Rustic Retreat

Dec 06, 2017

Yoga at the Cabin connects mind and body with nature

A narrow wooded drive leads the way off Schaumburg Road to a serene setting.

In the rear-view mirror, lights and traffic become smaller, slowly fading on approach to a historic log cabin. Inside, a small group is rolling out yoga mats in preparation for an hour of tranquility and transformation. 

Namaste.

This is Schaumburg Park District’s Weekly Yoga at the Cabin, offered Tuesday and Thursday nights in the Merkle Cabin at Spring Valley Nature Center, 1111 E. Schaumburg Road. One of the District’s longest-running programs, Yoga at the Cabin is rooted in the connection between health and wellness and the idyllic scenery Spring Valley provides.

“Yoga fits in really well with nature,” said Spring Valley Education Coordinator Mary Rice. “Both have a calming effect on people and the Merkle Cabin is such a perfect and unique location.”

On this particular evening, Instructor Mark Marcello is leading the class, taking participants through his Himalayan style of teaching. He begins with the “Makarasana” or crocodile pose to facilitate and strengthen breathing.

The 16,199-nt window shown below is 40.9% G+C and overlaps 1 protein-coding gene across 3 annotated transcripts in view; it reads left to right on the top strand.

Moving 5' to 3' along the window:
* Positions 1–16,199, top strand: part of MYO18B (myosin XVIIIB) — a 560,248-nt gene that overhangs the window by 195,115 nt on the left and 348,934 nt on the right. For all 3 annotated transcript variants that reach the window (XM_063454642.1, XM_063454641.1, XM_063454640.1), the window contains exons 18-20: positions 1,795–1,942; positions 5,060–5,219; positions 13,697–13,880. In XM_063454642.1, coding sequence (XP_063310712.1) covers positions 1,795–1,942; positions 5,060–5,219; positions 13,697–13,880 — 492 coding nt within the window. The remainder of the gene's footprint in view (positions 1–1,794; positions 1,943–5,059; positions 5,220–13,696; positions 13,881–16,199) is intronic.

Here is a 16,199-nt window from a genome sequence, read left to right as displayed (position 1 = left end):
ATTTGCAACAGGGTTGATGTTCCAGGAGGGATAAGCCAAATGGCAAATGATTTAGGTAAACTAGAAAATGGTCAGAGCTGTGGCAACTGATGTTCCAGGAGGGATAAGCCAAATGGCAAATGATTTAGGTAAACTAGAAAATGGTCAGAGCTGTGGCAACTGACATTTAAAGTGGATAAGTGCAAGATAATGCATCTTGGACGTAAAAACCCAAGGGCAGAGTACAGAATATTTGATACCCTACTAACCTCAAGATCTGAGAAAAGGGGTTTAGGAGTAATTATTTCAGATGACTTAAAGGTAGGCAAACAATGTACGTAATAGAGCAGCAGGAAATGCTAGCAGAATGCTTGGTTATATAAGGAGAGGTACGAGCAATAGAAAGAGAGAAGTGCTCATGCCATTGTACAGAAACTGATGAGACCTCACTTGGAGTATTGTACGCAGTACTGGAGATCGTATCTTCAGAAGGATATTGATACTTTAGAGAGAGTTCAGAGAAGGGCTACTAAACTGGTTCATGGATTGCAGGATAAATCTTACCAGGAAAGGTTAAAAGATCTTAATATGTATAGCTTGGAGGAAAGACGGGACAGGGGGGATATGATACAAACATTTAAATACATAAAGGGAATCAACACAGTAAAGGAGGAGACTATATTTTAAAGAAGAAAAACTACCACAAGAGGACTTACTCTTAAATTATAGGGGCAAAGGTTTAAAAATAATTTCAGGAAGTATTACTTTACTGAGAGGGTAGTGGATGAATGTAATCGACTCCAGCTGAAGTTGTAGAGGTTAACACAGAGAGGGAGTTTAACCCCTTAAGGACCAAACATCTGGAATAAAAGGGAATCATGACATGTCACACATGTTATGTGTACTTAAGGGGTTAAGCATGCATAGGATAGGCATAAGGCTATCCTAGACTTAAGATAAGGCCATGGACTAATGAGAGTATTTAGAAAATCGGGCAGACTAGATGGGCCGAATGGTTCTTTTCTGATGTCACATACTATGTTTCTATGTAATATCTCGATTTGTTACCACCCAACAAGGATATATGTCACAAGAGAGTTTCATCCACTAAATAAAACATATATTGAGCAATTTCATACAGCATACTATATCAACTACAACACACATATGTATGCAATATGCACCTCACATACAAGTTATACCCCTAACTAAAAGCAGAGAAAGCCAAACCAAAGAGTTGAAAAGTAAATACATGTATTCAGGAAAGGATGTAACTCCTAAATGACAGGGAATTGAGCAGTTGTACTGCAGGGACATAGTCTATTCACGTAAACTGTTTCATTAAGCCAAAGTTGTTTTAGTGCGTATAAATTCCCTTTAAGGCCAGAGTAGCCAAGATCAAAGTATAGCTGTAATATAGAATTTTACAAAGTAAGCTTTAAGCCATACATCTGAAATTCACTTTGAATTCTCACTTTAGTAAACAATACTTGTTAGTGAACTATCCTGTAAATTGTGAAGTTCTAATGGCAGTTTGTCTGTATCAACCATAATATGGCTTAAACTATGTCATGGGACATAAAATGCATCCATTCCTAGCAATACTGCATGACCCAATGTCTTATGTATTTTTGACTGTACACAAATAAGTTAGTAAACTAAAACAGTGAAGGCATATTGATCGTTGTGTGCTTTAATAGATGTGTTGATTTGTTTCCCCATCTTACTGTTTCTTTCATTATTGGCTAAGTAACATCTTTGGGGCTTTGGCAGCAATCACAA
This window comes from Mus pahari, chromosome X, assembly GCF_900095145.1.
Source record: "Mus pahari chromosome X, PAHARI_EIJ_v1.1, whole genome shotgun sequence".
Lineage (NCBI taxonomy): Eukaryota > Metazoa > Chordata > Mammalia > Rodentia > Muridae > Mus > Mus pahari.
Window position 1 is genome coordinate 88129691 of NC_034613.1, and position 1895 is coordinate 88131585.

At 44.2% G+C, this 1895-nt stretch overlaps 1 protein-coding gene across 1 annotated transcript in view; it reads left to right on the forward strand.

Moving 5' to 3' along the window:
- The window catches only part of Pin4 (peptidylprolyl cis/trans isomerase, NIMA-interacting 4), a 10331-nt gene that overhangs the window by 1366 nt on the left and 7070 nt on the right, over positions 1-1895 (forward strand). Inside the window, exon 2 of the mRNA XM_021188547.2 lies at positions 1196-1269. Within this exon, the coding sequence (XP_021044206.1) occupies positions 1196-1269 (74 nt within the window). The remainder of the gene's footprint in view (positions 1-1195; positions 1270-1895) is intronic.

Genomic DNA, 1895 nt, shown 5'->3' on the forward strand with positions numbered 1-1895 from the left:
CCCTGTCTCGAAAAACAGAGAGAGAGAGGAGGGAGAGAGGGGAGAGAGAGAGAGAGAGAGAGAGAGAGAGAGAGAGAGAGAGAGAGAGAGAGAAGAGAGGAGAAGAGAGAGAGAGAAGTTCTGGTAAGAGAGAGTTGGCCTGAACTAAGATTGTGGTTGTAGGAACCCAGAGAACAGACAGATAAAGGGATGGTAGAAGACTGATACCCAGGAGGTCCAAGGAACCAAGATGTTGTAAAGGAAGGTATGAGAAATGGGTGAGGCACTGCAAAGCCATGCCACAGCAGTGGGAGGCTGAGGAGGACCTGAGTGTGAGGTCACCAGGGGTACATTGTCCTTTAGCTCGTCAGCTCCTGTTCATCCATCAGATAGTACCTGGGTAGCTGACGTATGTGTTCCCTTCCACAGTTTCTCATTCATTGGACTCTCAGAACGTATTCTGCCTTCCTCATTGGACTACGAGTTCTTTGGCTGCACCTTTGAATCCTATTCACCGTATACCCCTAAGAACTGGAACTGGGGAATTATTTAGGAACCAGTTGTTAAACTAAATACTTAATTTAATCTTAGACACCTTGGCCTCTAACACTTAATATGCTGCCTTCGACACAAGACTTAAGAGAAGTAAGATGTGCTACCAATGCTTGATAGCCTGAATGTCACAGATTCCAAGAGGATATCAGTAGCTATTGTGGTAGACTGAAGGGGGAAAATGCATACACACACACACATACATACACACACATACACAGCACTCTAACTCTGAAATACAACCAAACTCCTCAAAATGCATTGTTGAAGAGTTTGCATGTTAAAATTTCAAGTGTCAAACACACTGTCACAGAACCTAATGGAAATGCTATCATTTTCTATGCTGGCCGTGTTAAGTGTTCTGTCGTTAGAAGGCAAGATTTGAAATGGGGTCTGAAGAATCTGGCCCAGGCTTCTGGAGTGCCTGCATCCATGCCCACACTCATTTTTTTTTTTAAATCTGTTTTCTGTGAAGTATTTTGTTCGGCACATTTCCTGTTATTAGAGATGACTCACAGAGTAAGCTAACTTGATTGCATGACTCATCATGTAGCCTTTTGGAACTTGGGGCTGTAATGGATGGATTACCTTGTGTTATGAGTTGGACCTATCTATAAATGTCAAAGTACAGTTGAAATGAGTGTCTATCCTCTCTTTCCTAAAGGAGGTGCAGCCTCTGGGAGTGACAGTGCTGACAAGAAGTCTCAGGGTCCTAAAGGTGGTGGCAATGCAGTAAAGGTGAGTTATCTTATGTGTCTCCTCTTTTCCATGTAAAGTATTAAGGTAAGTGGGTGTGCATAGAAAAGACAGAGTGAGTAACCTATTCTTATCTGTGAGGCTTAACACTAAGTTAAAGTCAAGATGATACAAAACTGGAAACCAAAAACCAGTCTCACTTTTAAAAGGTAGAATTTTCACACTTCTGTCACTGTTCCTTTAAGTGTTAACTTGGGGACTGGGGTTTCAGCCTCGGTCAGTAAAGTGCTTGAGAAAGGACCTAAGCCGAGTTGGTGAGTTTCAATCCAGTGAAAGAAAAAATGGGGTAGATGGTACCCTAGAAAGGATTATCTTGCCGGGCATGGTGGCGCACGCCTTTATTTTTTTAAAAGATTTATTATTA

“Concentrate on your breath,” Marcello, of Carpentersville, tells his students. “Don’t get caught up listening to external stimuli.” 

All experience levels are welcome—from seasoned yogis to novice newcomers. Although she’s done yoga in the past, Lisa DiMartino of Schaumburg only recently joined the sessions at Merkle Cabin. The experience has been cathartic.

“I love this class,” DiMartino said. “I feel so relaxed after being here at the cabin.”

A yoga instructor more than 20 years, Marcello began teaching Weekly Yoga at the Cabin sessions in 2016. He reminds participants of the relation between mind and body, explaining the ways various poses improve use of muscles and joints, while preventing chronic conditions such as peripheral neuropathy. Marcello said his goal is to help his students live longer, healthier lives and move freely without pain.

“Yoga is designed to enhance mental, physical and spiritual strength,” he said. “My hope is for people to do yoga to improve their overall health and wellness.” 

Many longtime participants are drawn to the program’s unique location. Participants take a secluded entrance next to the nature center to access the cabin in the evenings. During colder months, a wood-burning fireplace roars to life, creating a cozy atmosphere.

“It even smells like a log cabin,” said Gina Crance of Schaumburg. “We just leave here feeling completely rejuvenated both physically and emotionally.”

Weekly Yoga at the Cabin is offered year-round, with new sessions starting Jan. 2. Registration is available online. For more information, call (847) 985-2100 

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